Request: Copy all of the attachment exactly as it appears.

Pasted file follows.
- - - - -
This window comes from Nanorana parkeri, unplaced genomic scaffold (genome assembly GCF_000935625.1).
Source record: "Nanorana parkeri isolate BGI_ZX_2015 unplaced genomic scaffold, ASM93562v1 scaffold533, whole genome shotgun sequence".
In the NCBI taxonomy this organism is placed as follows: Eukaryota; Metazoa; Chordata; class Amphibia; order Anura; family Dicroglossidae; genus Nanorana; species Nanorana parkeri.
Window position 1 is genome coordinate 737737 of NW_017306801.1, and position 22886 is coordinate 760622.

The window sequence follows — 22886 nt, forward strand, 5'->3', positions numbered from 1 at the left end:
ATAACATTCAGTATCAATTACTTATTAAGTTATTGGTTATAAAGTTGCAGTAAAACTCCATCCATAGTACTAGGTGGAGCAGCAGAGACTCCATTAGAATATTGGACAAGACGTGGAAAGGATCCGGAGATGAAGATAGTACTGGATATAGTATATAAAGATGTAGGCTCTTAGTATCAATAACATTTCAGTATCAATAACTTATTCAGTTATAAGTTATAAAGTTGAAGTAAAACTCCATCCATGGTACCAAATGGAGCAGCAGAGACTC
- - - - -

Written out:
This window comes from Nanorana parkeri, unplaced genomic scaffold (genome assembly GCF_000935625.1).
Source record: "Nanorana parkeri isolate BGI_ZX_2015 unplaced genomic scaffold, ASM93562v1 scaffold533, whole genome shotgun sequence".
In the NCBI taxonomy this organism is placed as follows: Eukaryota; Metazoa; Chordata; class Amphibia; order Anura; family Dicroglossidae; genus Nanorana; species Nanorana parkeri.
Window position 1 is genome coordinate 737737 of NW_017306801.1, and position 22886 is coordinate 760622.

The window sequence follows — 22886 nt, forward strand, 5'->3', positions numbered from 1 at the left end:
ATAACATTCAGTATCAATTACTTATTAAGTTATTGGTTATAAAGTTGCAGTAAAACTCCATCCATAGTACTAGGTGGAGCAGCAGAGACTCCATTAGAATATTGGACAAGACGTGGAAAGGATCCGGAGATGAAGATAGTACTGGATATAGTATATAAAGATGTAGGCTCTTAGTATCAATAACATTTCAGTATCAATAACTTATTCAGTTATAAGTTATAAAGTTGAAGTAAAACTCCATCCATGGTACCAAATGGAGCAGCAGAGACTC